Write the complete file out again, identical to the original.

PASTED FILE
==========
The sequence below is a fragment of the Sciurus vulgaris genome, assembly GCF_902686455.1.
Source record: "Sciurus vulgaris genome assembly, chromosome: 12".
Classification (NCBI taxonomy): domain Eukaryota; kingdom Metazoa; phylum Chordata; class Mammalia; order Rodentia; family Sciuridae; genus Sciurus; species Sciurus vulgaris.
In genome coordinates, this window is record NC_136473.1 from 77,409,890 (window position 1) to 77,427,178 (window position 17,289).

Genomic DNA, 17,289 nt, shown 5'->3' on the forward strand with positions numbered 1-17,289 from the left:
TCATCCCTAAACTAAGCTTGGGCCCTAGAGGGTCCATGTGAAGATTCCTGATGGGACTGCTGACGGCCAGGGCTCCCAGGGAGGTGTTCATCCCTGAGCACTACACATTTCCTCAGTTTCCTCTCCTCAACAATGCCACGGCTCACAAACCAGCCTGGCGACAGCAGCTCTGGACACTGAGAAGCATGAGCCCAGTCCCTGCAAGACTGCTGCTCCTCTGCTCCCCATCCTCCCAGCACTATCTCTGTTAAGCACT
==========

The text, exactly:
The sequence below is a fragment of the Sciurus vulgaris genome, assembly GCF_902686455.1.
Source record: "Sciurus vulgaris genome assembly, chromosome: 12".
Classification (NCBI taxonomy): domain Eukaryota; kingdom Metazoa; phylum Chordata; class Mammalia; order Rodentia; family Sciuridae; genus Sciurus; species Sciurus vulgaris.
In genome coordinates, this window is record NC_136473.1 from 77,409,890 (window position 1) to 77,427,178 (window position 17,289).

Genomic DNA, 17,289 nt, shown 5'->3' on the forward strand with positions numbered 1-17,289 from the left:
TCATCCCTAAACTAAGCTTGGGCCCTAGAGGGTCCATGTGAAGATTCCTGATGGGACTGCTGACGGCCAGGGCTCCCAGGGAGGTGTTCATCCCTGAGCACTACACATTTCCTCAGTTTCCTCTCCTCAACAATGCCACGGCTCACAAACCAGCCTGGCGACAGCAGCTCTGGACACTGAGAAGCATGAGCCCAGTCCCTGCAAGACTGCTGCTCCTCTGCTCCCCATCCTCCCAGCACTATCTCTGTTAAGCACT